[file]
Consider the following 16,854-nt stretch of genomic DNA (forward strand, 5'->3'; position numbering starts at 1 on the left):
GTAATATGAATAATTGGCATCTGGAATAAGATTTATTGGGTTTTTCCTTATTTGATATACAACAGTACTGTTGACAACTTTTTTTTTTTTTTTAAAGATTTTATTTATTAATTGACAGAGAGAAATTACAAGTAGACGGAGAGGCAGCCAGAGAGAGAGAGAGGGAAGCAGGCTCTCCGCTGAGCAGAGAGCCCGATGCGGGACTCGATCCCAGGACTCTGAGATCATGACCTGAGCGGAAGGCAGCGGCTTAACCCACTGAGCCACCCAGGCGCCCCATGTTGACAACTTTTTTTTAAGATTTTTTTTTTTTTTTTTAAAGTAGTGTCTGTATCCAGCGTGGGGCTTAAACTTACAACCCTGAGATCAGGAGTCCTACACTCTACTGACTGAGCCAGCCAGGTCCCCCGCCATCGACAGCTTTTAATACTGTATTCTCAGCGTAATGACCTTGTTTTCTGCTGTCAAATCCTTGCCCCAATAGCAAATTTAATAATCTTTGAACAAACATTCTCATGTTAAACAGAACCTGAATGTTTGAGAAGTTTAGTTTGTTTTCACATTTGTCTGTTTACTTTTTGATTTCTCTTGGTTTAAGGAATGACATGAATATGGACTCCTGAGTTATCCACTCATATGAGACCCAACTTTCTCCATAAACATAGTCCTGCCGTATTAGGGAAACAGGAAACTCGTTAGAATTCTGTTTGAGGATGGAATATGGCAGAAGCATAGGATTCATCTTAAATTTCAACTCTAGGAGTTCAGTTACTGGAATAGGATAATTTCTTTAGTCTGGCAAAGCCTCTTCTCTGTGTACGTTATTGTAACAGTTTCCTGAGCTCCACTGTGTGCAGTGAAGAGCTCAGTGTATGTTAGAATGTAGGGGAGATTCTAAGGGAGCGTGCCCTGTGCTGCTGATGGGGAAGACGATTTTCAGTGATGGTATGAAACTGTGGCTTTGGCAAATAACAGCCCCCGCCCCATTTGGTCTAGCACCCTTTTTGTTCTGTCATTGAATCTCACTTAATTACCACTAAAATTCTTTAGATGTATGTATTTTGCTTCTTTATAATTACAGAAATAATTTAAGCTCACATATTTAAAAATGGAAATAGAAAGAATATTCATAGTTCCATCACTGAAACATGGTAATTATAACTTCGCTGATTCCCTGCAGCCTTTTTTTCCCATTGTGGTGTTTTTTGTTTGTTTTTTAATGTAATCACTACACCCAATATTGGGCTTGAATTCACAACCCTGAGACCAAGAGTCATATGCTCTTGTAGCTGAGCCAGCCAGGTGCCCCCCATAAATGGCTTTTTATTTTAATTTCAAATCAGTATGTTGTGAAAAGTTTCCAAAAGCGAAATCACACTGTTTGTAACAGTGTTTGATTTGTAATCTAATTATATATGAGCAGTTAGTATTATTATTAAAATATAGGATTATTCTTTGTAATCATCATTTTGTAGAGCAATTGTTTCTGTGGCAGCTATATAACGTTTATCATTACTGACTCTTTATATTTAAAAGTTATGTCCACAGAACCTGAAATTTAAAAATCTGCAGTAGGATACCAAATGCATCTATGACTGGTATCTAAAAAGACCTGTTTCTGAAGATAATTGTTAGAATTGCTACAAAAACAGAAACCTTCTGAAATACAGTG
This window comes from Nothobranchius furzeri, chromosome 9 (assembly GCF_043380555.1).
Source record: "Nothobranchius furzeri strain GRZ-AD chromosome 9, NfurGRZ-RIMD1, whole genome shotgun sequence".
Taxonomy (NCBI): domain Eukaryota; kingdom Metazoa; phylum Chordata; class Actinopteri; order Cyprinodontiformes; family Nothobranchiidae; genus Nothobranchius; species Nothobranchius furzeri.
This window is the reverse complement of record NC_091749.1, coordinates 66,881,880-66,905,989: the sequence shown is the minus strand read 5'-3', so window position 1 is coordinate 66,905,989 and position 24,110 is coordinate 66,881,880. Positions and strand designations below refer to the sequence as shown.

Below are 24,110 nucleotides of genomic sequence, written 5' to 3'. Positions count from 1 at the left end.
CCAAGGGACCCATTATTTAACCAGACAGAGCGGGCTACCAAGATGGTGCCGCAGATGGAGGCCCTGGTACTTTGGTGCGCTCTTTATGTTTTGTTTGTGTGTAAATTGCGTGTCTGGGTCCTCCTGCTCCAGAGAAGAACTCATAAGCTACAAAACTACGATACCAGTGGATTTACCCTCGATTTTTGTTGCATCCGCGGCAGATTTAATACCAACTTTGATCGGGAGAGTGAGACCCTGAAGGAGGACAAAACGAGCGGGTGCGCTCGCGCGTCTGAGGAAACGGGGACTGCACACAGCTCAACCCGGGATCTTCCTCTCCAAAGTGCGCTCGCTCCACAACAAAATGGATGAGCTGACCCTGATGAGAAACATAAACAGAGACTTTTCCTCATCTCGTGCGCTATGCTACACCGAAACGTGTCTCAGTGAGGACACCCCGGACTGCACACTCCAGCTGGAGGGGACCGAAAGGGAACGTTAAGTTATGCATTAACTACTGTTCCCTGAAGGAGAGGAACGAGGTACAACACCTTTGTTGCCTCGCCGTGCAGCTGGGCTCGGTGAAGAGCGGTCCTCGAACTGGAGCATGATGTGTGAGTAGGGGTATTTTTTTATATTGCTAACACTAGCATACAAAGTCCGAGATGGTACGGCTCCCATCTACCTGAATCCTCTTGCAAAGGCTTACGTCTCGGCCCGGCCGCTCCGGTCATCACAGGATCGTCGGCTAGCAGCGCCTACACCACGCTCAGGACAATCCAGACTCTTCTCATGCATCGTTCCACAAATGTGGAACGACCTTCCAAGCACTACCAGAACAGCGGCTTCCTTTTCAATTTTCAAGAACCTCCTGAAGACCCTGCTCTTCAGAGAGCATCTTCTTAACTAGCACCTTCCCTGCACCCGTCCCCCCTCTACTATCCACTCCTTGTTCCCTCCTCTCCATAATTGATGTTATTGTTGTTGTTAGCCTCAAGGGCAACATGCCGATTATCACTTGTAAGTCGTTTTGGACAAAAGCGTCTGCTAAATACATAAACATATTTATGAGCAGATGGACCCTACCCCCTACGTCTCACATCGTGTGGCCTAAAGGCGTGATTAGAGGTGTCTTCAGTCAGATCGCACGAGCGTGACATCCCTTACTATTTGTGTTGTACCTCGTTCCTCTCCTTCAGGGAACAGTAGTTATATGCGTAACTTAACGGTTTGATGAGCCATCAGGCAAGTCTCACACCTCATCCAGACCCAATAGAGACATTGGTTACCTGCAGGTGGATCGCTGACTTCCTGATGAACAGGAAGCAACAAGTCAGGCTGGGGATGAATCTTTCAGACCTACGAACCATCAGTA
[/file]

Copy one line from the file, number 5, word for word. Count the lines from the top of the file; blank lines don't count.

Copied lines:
Taxonomy (NCBI): domain Eukaryota; kingdom Metazoa; phylum Chordata; class Actinopteri; order Cyprinodontiformes; family Nothobranchiidae; genus Nothobranchius; species Nothobranchius furzeri.